ROWLAND — The opening hole of the NCHSAA 1A Mideast golf regional at Kerr Lake Country Club started to give James Locklear dèjá vu from last season as Zachary Brayboy opened his round with a double bogey, just like he did in 2017.
The difference this year for the South Robeson junior is the mental toughness he has built since his season ended last year at regionals.
“He realized that you still can mess up and have a good round. He found that out in the regionals when he double bogeyed the first hole,” Locklear said.
After dropping two shots on the first hole on Monday, Brayboy finished his round better than it started to shoot an 86, finish in a tie for ninth to make him South Robeson’s first golfer to qualify for the state championship, and the only boys golf state qualifier in the county this year.
“I knew Zachary had the ability to advance from the regional and he started off last year and had a couple bad holes and couldn’t recover from that,” Locklear said. “It showed to me then that he concentrated on his focus to play the next shot and the next hole.”
While this season’s Brayboy made a turnaround after the bad start, the same version of him a year ago would’ve failed to get refocused for the final 17 holes.
“I would get a bad hole and keep that shot in my head and keep doing bad and never recover,” Brayboy said.
Brayboy plays the Red Fox course at Foxfire Golf and Resort on Monday and Tuesday in the 1A state championship. He tees off Monday at 10:15 with Beau Studebaker of East Carteret and Jonah Whitman from Rosman.
“It makes me feel good because there’s been a lot of golfers and I’m the first one to go from the school,” Brayboy said. “It’s been my mental game (that’s been the difference). I can recover after I’ve done bad and just put the hole behind me.”
Once getting off the course at Kerr Lake Country Club to see that his season would continue for another week, Brayboy was ready to head from Henderson to Foxfire right then.
“I was just excited. I was ready to go play right then,” Brayboy said. “Jump right into it.”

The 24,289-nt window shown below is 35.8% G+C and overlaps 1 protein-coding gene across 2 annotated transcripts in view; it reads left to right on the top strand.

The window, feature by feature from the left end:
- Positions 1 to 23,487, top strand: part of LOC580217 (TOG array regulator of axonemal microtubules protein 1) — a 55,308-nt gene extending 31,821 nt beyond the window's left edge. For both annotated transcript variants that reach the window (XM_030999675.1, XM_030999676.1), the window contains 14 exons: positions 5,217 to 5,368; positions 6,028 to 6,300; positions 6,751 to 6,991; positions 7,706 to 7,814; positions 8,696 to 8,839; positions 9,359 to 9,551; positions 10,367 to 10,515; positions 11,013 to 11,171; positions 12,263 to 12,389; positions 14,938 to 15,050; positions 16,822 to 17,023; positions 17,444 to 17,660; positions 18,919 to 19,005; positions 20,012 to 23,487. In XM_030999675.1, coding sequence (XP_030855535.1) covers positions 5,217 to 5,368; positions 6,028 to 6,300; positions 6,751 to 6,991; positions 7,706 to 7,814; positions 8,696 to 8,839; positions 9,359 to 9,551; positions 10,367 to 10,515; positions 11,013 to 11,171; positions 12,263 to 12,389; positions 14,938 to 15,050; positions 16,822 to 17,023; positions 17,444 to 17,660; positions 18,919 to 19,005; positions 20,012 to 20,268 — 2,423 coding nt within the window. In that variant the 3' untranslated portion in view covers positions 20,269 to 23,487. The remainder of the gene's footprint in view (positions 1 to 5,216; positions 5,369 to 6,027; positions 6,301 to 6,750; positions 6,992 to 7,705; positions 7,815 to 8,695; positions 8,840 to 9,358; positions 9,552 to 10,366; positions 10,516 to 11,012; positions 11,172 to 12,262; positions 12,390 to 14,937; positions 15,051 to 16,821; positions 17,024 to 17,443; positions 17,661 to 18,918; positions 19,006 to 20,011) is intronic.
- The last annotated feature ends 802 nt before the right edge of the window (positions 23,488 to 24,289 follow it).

Brayboy picked up golf more than three years ago when his older sister, Leslie, first started the game. He credits the help of Locklear for where his game is now.
“The skill level has always been there. He would lose focus when he had a bad hole or had a few bad shots and couldn’t get it back,” the ninth-year coach said. “We began working on that on the driving range to concentrate here and carry it to the golf course. He started doing that and his scores started dropping real quick.”
In the week since shooting 14 over at regionals, Brayboy knows what area he needs to focus on heading into Monday.
“I know I could’ve done better. I just made a lot of mistakes on the greens,” Brayboy said. “I know a lot of mistakes that I made with my short game and a couple of strokes I could’ve saved on the greens. But my driving and my irons looked pretty good yesterday. I’ve been trying to work on my chipping and putting.”
While being more focused has been a key area this season, being the only player on the range still golfing with another goal in mind has helped direct that focus even more on the range at Fairmont Golf Club.
“I can just focus more on me staying out here,” Brayboy said.
Jonathan Bym can be reached at 910-816-1977 or by email at [email protected] Follow him on Twitter @Jonathan_Bym.